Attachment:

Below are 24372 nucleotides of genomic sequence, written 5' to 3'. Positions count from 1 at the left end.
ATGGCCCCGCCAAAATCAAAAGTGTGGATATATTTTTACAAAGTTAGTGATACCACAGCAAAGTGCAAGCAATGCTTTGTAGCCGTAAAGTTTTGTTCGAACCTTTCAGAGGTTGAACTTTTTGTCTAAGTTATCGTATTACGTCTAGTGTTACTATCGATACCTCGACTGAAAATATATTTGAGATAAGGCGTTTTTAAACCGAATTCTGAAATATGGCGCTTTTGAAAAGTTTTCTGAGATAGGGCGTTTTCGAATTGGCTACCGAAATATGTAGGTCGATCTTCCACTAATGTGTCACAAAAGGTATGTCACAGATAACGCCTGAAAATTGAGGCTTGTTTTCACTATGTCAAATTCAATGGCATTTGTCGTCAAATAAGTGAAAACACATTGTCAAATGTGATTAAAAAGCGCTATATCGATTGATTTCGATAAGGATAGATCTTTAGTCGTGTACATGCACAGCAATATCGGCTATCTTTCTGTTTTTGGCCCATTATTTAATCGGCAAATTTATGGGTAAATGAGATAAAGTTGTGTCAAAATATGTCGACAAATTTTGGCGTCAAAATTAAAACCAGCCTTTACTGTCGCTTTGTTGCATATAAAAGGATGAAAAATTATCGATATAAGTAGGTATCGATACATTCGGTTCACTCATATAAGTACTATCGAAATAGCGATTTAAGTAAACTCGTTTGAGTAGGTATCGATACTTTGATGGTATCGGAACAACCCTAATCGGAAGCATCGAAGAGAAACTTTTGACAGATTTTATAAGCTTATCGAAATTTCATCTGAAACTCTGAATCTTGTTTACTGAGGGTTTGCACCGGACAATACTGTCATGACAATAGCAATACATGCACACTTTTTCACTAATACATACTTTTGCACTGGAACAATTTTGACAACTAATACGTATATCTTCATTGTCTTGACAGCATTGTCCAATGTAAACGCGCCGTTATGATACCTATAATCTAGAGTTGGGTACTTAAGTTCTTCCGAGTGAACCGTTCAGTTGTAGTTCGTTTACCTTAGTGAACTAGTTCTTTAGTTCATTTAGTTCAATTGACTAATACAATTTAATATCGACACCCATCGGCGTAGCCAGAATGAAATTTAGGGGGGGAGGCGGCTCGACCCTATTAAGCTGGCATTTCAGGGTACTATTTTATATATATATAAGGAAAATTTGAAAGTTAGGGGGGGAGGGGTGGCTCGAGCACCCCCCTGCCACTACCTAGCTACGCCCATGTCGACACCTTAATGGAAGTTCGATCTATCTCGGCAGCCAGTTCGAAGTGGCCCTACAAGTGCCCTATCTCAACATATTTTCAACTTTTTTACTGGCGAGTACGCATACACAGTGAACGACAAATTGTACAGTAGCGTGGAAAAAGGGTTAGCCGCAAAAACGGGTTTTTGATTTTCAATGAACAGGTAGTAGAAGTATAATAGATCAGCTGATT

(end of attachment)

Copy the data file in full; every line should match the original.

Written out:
Below are 24372 nucleotides of genomic sequence, written 5' to 3'. Positions count from 1 at the left end.
ATGGCCCCGCCAAAATCAAAAGTGTGGATATATTTTTACAAAGTTAGTGATACCACAGCAAAGTGCAAGCAATGCTTTGTAGCCGTAAAGTTTTGTTCGAACCTTTCAGAGGTTGAACTTTTTGTCTAAGTTATCGTATTACGTCTAGTGTTACTATCGATACCTCGACTGAAAATATATTTGAGATAAGGCGTTTTTAAACCGAATTCTGAAATATGGCGCTTTTGAAAAGTTTTCTGAGATAGGGCGTTTTCGAATTGGCTACCGAAATATGTAGGTCGATCTTCCACTAATGTGTCACAAAAGGTATGTCACAGATAACGCCTGAAAATTGAGGCTTGTTTTCACTATGTCAAATTCAATGGCATTTGTCGTCAAATAAGTGAAAACACATTGTCAAATGTGATTAAAAAGCGCTATATCGATTGATTTCGATAAGGATAGATCTTTAGTCGTGTACATGCACAGCAATATCGGCTATCTTTCTGTTTTTGGCCCATTATTTAATCGGCAAATTTATGGGTAAATGAGATAAAGTTGTGTCAAAATATGTCGACAAATTTTGGCGTCAAAATTAAAACCAGCCTTTACTGTCGCTTTGTTGCATATAAAAGGATGAAAAATTATCGATATAAGTAGGTATCGATACATTCGGTTCACTCATATAAGTACTATCGAAATAGCGATTTAAGTAAACTCGTTTGAGTAGGTATCGATACTTTGATGGTATCGGAACAACCCTAATCGGAAGCATCGAAGAGAAACTTTTGACAGATTTTATAAGCTTATCGAAATTTCATCTGAAACTCTGAATCTTGTTTACTGAGGGTTTGCACCGGACAATACTGTCATGACAATAGCAATACATGCACACTTTTTCACTAATACATACTTTTGCACTGGAACAATTTTGACAACTAATACGTATATCTTCATTGTCTTGACAGCATTGTCCAATGTAAACGCGCCGTTATGATACCTATAATCTAGAGTTGGGTACTTAAGTTCTTCCGAGTGAACCGTTCAGTTGTAGTTCGTTTACCTTAGTGAACTAGTTCTTTAGTTCATTTAGTTCAATTGACTAATACAATTTAATATCGACACCCATCGGCGTAGCCAGAATGAAATTTAGGGGGGGAGGCGGCTCGACCCTATTAAGCTGGCATTTCAGGGTACTATTTTATATATATATAAGGAAAATTTGAAAGTTAGGGGGGGAGGGGTGGCTCGAGCACCCCCCTGCCACTACCTAGCTACGCCCATGTCGACACCTTAATGGAAGTTCGATCTATCTCGGCAGCCAGTTCGAAGTGGCCCTACAAGTGCCCTATCTCAACATATTTTCAACTTTTTTACTGGCGAGTACGCATACACAGTGAACGACAAATTGTACAGTAGCGTGGAAAAAGGGTTAGCCGCAAAAACGGGTTTTTGATTTTCAATGAACAGGTAGTAGAAGTATAATAGATCAGCTGATT